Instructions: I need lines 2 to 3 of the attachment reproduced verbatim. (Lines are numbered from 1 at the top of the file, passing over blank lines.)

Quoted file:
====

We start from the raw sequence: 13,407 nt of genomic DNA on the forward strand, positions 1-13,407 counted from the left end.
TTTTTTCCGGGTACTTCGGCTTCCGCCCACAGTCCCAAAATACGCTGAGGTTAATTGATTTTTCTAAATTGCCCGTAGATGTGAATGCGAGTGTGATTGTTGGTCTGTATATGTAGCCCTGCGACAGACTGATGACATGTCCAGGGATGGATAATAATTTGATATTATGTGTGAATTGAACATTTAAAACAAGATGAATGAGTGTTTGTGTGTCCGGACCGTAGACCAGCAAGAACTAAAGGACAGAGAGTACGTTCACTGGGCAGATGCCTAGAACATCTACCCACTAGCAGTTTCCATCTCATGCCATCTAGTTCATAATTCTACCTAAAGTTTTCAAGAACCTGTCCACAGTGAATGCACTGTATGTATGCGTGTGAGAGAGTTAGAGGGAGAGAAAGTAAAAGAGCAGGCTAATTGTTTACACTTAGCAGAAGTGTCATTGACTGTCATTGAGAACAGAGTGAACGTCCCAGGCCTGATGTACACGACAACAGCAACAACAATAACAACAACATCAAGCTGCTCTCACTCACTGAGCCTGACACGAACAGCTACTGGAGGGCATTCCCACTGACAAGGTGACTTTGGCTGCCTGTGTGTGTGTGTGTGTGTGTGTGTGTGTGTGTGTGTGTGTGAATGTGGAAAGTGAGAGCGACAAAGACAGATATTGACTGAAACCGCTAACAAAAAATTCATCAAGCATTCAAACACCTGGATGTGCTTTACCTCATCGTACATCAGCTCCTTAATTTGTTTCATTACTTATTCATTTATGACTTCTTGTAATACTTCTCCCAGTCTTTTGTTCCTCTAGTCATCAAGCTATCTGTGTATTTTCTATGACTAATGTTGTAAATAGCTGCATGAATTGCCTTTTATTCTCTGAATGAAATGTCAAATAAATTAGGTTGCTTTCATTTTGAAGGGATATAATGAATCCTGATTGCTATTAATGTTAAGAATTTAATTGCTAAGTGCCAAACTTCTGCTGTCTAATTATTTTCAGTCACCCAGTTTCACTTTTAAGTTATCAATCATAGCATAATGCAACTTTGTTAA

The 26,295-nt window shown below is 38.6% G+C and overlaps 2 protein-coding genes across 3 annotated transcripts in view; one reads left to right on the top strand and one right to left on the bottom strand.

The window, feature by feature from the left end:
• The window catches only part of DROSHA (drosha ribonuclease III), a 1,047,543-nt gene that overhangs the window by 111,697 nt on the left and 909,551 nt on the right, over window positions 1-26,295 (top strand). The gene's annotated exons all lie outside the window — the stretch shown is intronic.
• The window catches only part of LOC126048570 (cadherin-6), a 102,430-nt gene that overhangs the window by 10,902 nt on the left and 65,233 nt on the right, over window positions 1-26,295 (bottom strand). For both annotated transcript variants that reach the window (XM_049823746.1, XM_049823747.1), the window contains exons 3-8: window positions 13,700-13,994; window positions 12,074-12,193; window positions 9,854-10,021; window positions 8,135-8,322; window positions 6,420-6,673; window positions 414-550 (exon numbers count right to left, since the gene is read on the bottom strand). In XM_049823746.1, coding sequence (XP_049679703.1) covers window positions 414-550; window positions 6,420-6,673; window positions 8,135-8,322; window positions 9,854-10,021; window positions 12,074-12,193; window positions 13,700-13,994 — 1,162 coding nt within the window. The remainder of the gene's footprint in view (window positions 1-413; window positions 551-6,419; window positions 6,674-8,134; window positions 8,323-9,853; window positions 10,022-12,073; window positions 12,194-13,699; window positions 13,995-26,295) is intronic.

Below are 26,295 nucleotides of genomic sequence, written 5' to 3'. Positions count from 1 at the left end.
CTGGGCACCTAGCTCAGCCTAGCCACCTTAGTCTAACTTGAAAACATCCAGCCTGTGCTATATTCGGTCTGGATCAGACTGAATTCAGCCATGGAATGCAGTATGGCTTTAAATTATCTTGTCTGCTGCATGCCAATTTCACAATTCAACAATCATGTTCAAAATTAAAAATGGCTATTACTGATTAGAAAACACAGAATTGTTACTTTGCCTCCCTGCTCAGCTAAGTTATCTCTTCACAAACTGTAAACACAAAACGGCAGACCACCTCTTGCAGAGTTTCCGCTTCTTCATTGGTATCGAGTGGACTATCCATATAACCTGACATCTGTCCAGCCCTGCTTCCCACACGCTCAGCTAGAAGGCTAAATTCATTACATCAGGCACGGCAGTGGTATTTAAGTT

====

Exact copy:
TTTTTTCCGGGTACTTCGGCTTCCGCCCACAGTCCCAAAATACGCTGAGGTTAATTGATTTTTCTAAATTGCCCGTAGATGTGAATGCGAGTGTGATTGTTGGTCTGTATATGTAGCCCTGCGACAGACTGATGACATGTCCAGGGATGGATAATAATTTGATATTATGTGTGAATTGAACATTTAAAACAAGATGAATGAGTGTTTGTGTGTCCGGACCGTAGACCAGCAAGAACTAAAGGACAGAGAGTACGTTCACTGGGCAGATGCCTAGAACATCTACCCACTAGCAGTTTCCATCTCATGCCATCTAGTTCATAATTCTACCTAAAGTTTTCAAGAACCTGTCCACAGTGAATGCACTGTATGTATGCGTGTGAGAGAGTTAGAGGGAGAGAAAGTAAAAGAGCAGGCTAATTGTTTACACTTAGCAGAAGTGTCATTGACTGTCATTGAGAACAGAGTGAACGTCCCAGGCCTGATGTACACGACAACAGCAACAACAATAACAACAACATCAAGCTGCTCTCACTCACTGAGCCTGACACGAACAGCTACTGGAGGGCATTCCCACTGACAAGGTGACTTTGGCTGCCTGTGTGTGTGTGTGTGTGTGTGTGTGTGTGTGTGTGTGTGTGAATGTGGAAAGTGAGAGCGACAAAGACAGATATTGACTGAAACCGCTAACAAAAAATTCATCAAGCATTCAAACACCTGGATGTGCTTTACCTCATCGTACATCAGCTCCTTAATTTGTTTCATTACTTATTCATTTATGACTTCTTGTAATACTTCTCCCAGTCTTTTGTTCCTCTAGTCATCAAGCTATCTGTGTATTTTCTATGACTAATGTTGTAAATAGCTGCATGAATTGCCTTTTATTCTCTGAATGAAATGTCAAATAAATTAGGTTGCTTTCATTTTGAAGGGATATAATGAATCCTGATTGCTATTAATGTTAAGAATTTAATTGCTAAGTGCCAAACTTCTGCTGTCTAATTATTTTCAGTCACCCAGTTTCACTTTTAAGTTATCAATCATAGCATAATGCAACTTTGTTAA

The 26,295-nt window shown below is 38.6% G+C and overlaps 2 protein-coding genes across 3 annotated transcripts in view; one reads left to right on the top strand and one right to left on the bottom strand.